Environmental Commodity Markets 101
An introduction to emissions markets.
September 29, 2020
Radicle helps companies navigate emissions markets to turn a profit while protecting the planet. So far, we’ve created more than five million tonnes in compliance-grade emissions offsets and our team has transacted over $300M of environmental commodities globally. While big numbers are impressive and set the stage for the impact we hope to have, let’s start with some basics, like what environmental commodities are, and how emissions markets work.
Let’s begin with the basic environmental commodity types: carbon credits, renewable fuels, and renewable electricity. Companies earn carbon credits by reducing the amount of greenhouse gases (GHGs) they generate, or by storing them before they enter the atmosphere, and every individual carbon credit represents one tonne of carbon dioxide equivalent (tCO2e). This concept extends to methane, as well. In fact, methane has around 30 times the global warming potential (GWP) of CO2, making methane emissions reductions even more critical to our cause. Renewable fuels and electricity form different types of credits based on the specific rules of the jurisdictions they’re created and sold in. These credits can be based on a per tCO2e or on units of production, like megawatt hours (MWh) of renewable power.
Environmental commodity registries certify and track credits, and regulate how they’re created. They’re a lot like stocks and bonds in this way – some are like blue chip investments (cha-ching!), while others are mostly worthless. Radicle generates environmental commodities of the highest quality and value because we use our own software platform to measure, qualify, and aggregate your GHGs. So, when it comes to buying and selling credits in emissions markets, our clients are poised to profit.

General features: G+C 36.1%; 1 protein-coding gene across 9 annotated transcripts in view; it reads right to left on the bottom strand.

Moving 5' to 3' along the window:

When we talk about emissions markets, these can largely be broken into two categories: compliance and voluntary. Compliance markets are for companies required to meet governmentally mandated targets at the risk of facing financial penalties, whereas voluntary markets are for those opting to reduce emissions or commit to greener solutions on their own accord. Usually this is done either to meet their own environmental commitments or supplement their revenue.
We know all this can sound pretty complicated. “The devil is in the details,” says Chelsea Bryant, Managing Director, Global Markets & Strategy at Radicle. “It’s mission-critical to do your homework to optimize the value – revenue generation or cost savings – from market participation.” And at Radicle, we’ve done our homework. We’re eager to assist organizations of all levels of familiarity with navigating the complexities of environmental commodities and emissions markets to facilitate broader engagement in them.